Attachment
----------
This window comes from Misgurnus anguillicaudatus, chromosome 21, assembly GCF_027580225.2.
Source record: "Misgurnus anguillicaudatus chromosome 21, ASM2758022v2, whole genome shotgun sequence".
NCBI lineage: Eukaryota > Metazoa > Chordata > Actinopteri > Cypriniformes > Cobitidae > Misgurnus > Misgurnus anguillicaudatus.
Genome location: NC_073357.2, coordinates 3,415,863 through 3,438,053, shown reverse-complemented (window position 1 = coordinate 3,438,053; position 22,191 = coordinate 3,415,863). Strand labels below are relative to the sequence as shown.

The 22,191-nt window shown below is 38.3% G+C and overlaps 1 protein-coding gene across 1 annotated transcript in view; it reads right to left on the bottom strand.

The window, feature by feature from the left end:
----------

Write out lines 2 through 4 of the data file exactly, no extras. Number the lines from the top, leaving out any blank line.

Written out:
Source record: "Misgurnus anguillicaudatus chromosome 21, ASM2758022v2, whole genome shotgun sequence".
NCBI lineage: Eukaryota > Metazoa > Chordata > Actinopteri > Cypriniformes > Cobitidae > Misgurnus > Misgurnus anguillicaudatus.
Genome location: NC_073357.2, coordinates 3,415,863 through 3,438,053, shown reverse-complemented (window position 1 = coordinate 3,438,053; position 22,191 = coordinate 3,415,863). Strand labels below are relative to the sequence as shown.